Danielle Thomé has learned that sexism is not just a systematic prejudice in the workforce, but it is also a belief that has been internalized and is often so ingrained that people do not even recognize it. To reach their full potential, women must acknowledge it to overcome it.
At Projex Engenharia Comércio e Construções Eireli (Projex)—a construction company based in Sao Paolo that specializes in commercial and industrial works, managing turnkey projects and facilities, operating under rigid standards of quality, work safety and regulatory documentation—Danielle has spent more than 30 years dealing with the sexist hostilities and oppressive beliefs that a woman could never be successful running a business in a male-dominated industry.
Yet she has done just that: Her latest success is winning more business with a WEConnect International member buyer Johnson & Johnson to provide various civil construction services—more than 10 small- and medium-sized projects—at the client’s site in São José dos Campos.
Danielle joined the family business at the age of 15 because she admired her father’s hardworking and entrepreneurial spirit. Starting as a receptionist, she moved through several positions and sectors until 2016 when she stepped up to the role of CEO and owner—a role that was never a given; Danielle’s father—who founded Projex in 1969—believed a man needed to lead the company. As such, her first major challenge in the business was to overcome the sexist environment that began with her own family, which took years of hard work.
Learning about and then having Projex certified as a woman-owned business by WEConnect International in 2016 was a major turning point for Danielle. She began to understand that the discomfort and injustice she faced were realities that many other women shared within the network around the world.
Danielle felt empowered by the WEConnect International network; it was instrumental to being able to recognize and appreciate her own value, competence and strength as a woman. This new-found confidence transformed her and by extension, her business.
In the six years she’s been at the helm, Danielle has added six large multinationals to the company’s client portfolio—Bayer, BASF, PepsiCo, MSD, Corteva and Johnson & Johnson—through the doors opened by the WEConnect International member buyer network. The company’s business extends across Brazil in numerous industries, including agribusiness, food, pharmaceuticals, chemicals, power plants, sugar and alcohol. In 2021, she led Projex to grow an impressive 70%.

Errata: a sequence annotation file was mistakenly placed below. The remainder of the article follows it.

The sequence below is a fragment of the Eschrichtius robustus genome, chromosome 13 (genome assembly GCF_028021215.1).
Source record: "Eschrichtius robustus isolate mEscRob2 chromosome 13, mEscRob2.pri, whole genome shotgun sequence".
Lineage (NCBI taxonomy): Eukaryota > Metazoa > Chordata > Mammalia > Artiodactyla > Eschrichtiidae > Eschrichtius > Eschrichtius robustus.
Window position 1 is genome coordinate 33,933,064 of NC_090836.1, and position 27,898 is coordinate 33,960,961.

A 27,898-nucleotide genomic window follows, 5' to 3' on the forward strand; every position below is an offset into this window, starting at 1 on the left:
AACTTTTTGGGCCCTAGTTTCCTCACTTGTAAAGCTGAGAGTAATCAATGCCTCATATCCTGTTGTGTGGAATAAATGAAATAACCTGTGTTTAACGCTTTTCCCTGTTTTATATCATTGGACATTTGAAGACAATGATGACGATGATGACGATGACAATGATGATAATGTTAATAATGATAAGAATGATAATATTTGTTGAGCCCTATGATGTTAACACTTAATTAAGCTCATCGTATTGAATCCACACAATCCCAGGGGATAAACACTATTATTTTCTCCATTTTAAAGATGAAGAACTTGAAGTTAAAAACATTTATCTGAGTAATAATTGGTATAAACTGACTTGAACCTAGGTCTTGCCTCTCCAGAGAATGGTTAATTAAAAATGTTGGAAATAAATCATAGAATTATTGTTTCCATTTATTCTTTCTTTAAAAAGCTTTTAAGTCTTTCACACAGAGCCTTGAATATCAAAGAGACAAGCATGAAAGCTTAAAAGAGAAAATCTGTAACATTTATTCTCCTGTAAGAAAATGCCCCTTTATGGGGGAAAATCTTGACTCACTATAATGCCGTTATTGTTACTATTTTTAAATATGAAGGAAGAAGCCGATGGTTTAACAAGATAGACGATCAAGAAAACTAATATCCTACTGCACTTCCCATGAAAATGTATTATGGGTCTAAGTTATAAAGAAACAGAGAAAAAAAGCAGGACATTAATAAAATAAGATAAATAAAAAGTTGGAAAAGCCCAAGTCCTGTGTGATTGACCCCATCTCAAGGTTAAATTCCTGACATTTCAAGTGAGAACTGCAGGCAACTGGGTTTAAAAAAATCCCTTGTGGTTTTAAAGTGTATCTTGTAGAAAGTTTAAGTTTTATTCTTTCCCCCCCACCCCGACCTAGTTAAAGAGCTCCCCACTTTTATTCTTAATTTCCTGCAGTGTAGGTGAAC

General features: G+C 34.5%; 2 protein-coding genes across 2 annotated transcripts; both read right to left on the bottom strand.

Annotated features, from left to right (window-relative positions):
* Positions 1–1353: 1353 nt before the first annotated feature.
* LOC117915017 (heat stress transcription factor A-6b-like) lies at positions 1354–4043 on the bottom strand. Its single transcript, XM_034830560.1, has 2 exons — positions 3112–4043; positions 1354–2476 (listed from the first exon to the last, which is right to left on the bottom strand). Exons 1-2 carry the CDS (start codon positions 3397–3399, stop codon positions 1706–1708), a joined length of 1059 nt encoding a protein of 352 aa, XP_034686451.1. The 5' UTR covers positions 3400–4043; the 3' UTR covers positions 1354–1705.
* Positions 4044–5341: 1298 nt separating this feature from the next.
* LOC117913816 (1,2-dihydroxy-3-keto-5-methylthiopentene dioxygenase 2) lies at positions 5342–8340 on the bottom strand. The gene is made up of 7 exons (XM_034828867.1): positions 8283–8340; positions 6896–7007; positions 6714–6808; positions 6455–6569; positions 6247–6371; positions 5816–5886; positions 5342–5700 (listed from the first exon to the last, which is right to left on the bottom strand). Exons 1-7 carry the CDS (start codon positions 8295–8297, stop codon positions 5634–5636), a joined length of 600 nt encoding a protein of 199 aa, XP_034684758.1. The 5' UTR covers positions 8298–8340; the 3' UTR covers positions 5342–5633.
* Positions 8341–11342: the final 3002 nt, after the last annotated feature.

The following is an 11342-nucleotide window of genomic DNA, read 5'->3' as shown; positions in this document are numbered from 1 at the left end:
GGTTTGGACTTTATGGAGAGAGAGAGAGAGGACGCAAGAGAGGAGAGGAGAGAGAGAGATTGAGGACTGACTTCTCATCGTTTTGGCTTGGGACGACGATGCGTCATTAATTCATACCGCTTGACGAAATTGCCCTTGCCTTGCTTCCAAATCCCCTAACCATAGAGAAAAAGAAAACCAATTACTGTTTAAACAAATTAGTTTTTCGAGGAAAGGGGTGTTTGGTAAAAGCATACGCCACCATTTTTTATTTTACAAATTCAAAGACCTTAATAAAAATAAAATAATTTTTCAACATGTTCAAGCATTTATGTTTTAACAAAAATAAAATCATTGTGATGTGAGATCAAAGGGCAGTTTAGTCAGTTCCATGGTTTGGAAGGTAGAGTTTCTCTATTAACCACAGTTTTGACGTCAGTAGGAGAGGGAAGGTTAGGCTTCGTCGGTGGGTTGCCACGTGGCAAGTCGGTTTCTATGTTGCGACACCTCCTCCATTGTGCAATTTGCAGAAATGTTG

And she’s not stopping there.
“With the certification, a new world opened for me: mentoring, training, networking, contact with other women entrepreneurs, regional conferences and matchmaking,” Danielle explains. “Each event promoted by WEConnect International is extremely valuable and has helped me and my company grow—and at a much faster rate.”
Projex’s first WEConnect International business win came from Bayer’s chemical plant in São José dos Campos. This initial successful partnership continues with additional projects for Danielle’s team three years on. While she and her team celebrate these wins, they recognize that it takes a lot of time and effort. For example, Danielle persevered for two years to win Projex’s first bid with PepsiCo. Her fortitude and discipline paid off handsomely as the Projex team performed seven simultaneous projects for different Pepsi units across five states in Brazil.
Danielle has come a long way since she started working for Projex nearly four decades ago—and so has the company. Her successes prove that women can successfully lead and manage construction companies—in fact, any traditionally male-dominated sphere.
But Danielle is not resting on her laurels; she has big plans for Projex. Her goal is to increase revenues by 135% in the next three years. She also intends to support and encourage sustainability, diversity and inclusion for both her clients and employees.
“The decades of prejudice did not deter me because I love my work,” says Danielle. “I have an unshakeable belief that yes, I could do it—and I have.”